Though we’re all familiar with Istanbul (or have at least heard of it), the same can’t be said for the rest of Turkey. Turkey has some of the most amazing natural sights I’ve ever seen and had never heard of. While travelling through the country, I found myself wondering, is Istanbul overrated while Turkey is underrated? This is by no means a jab at Istanbul, merely a testament to the country’s other offerings.
In the way New York City isn’t an accurate representation of the United States, Istanbul doesn’t represent Turkey.
As you move outside the city, the people and landscapes change dramatically. Whereas in Istanbul, you may get shoulder-checked on the street without apology, in Izmir, the bus driver may offer lost tourists a free ride late at night. But then in the tourist town Göreme, you might get laughed at for speaking Turkish as a foreigner.
Turkey is a diverse place, and fortunately, the country has a great transportation system to make it accessible. You can choose between trains, buses and discount flights for nearly all popular destinations. I didn’t get to travel as much as I would have liked to this year, but I hope I can provide a glimpse of some places to see in Turkey besides Istanbul.
So when we finally got a long weekend, we hightailed it out of the city, where there would be some peace (and a smaller chance of running into our students in public). Our destination of choice was Antalya, Turkey.
Antalya is small, gorgeous city on the Mediterranean Coast that’s easily accessible from Istanbul via a cheap one-hour flight. (Sidenote: Turkish Airlines is amazing, and you should take it if you ever get the opportunity. Check-in is the easiest thing ever, and it provides a sandwich-salad-dessert-drink mealbox for even hour-long flights.)
Antalya is perfect for the strolls through Kaleiçi, the old town and historic city center, lovely panoramic views, and dips in the clear turquoise sea. The water is beautiful with inviting rocks to climb and sit on, and then cry because it’s so pretty it hurts. For me there’s just nothing better than sitting out on the water with a view of mountains in the distance.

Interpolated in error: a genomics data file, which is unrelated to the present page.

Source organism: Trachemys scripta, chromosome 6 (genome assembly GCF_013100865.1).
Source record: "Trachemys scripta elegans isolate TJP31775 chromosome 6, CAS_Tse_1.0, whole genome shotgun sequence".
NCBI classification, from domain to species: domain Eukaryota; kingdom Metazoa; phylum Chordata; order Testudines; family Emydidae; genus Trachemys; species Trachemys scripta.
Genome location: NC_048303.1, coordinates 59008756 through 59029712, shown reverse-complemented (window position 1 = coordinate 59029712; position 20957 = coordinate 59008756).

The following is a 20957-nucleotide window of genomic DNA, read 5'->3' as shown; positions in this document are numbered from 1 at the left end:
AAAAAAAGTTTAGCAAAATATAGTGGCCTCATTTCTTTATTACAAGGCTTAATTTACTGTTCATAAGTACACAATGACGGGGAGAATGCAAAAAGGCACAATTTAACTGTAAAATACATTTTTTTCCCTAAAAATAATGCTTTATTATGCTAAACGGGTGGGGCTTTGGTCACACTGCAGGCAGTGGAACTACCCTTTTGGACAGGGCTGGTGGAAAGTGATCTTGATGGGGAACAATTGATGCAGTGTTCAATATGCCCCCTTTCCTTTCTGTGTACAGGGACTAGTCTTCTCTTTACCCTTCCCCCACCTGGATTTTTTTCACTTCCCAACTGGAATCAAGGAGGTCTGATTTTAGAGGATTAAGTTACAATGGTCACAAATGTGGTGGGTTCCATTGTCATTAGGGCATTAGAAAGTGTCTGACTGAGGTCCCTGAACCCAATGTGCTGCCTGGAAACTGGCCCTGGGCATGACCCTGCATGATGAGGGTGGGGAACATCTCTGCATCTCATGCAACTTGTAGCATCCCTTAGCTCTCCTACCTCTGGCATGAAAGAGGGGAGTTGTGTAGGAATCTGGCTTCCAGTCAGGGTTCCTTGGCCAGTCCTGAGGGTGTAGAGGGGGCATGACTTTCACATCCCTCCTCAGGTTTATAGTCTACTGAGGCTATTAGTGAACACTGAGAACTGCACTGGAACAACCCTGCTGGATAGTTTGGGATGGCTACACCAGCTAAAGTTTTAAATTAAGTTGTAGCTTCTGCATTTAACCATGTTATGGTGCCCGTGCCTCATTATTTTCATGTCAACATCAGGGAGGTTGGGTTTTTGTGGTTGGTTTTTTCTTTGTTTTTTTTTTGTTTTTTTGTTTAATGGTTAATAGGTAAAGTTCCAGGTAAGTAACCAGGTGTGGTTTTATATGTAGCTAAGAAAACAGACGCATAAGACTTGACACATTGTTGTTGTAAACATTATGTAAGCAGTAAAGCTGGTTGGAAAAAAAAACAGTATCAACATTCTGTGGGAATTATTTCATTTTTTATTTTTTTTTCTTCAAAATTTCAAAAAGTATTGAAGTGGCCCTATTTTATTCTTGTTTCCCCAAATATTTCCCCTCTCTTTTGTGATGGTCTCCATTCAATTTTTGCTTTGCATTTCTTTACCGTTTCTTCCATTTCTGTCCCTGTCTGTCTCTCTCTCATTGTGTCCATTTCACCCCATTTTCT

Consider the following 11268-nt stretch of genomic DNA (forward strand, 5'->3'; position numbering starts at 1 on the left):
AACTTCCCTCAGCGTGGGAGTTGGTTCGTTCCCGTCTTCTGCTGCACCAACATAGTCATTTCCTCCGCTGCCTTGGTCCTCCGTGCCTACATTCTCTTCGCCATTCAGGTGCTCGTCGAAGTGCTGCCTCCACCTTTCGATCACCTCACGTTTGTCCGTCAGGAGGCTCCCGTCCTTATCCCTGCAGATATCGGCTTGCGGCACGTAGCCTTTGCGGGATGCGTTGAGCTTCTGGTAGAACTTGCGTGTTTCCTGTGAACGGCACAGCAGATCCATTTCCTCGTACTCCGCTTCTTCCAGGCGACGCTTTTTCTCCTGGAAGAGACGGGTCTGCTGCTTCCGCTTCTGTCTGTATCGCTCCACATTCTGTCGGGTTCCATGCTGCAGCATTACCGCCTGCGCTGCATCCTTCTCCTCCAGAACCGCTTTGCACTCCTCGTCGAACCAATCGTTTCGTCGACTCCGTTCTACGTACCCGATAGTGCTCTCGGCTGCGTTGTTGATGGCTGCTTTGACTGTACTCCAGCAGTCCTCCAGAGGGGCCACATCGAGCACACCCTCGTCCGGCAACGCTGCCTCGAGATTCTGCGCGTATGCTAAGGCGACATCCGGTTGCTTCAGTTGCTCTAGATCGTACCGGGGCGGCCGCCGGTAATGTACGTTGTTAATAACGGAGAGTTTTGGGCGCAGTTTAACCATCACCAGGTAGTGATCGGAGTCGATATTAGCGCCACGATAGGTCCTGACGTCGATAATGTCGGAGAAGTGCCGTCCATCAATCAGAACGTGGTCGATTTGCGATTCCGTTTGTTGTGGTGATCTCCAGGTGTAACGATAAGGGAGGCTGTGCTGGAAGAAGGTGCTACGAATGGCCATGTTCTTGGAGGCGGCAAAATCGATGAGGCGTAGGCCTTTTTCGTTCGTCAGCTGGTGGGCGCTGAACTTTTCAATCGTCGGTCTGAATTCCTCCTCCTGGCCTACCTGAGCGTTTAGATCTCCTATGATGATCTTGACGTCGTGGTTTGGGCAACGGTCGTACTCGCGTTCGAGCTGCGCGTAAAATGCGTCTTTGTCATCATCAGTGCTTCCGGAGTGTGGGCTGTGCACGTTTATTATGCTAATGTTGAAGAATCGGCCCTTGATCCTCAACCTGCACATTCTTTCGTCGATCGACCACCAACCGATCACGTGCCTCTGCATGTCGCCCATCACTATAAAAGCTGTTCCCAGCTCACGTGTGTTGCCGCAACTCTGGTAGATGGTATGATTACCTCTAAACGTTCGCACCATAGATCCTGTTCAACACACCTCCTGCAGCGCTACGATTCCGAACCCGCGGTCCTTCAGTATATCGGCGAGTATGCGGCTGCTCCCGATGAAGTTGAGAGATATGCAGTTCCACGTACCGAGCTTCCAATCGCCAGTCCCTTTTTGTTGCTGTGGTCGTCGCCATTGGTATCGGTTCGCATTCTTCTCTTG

Though I would’ve been perfectly content spending every day in the city of Antalya, one day out of our trip we took an $8 bus to Olympos, about an hour-and-a-half away. Olympos is an ancient Lycian city with well-preserved ruins. You can really see the layout of the city and imagine how it appeared in its heyday. After we trekked in, through and around the ruins, we were rewarded (like we hadn’t already been) entrance to an incredible isolated beach with crystal water, rocks tourists had climbed with the intention of jumping off but got scared and lingered at the top for way too long, and locals selling midye dolma (stuffed mussels) and gözleme (Turkish pancakes).
The teachers were sticking around for two weeks of seminars, cleaning and desk warming in the quiet company of no one who could tell their age on their fingers. It was going to be a long two weeks of itching for summer, but it was doable. However, late in the afternoon on the second day of “working,” my head teacher alerted me that it was my last day. Oh! OK! Last minute as always, but there was no way I’d be upset about this one.
I went home, got celebratory beers with Clay, and by the next day we had planned a tour of all the sights in Turkey we knew we had to see but didn’t know if we’d be able to.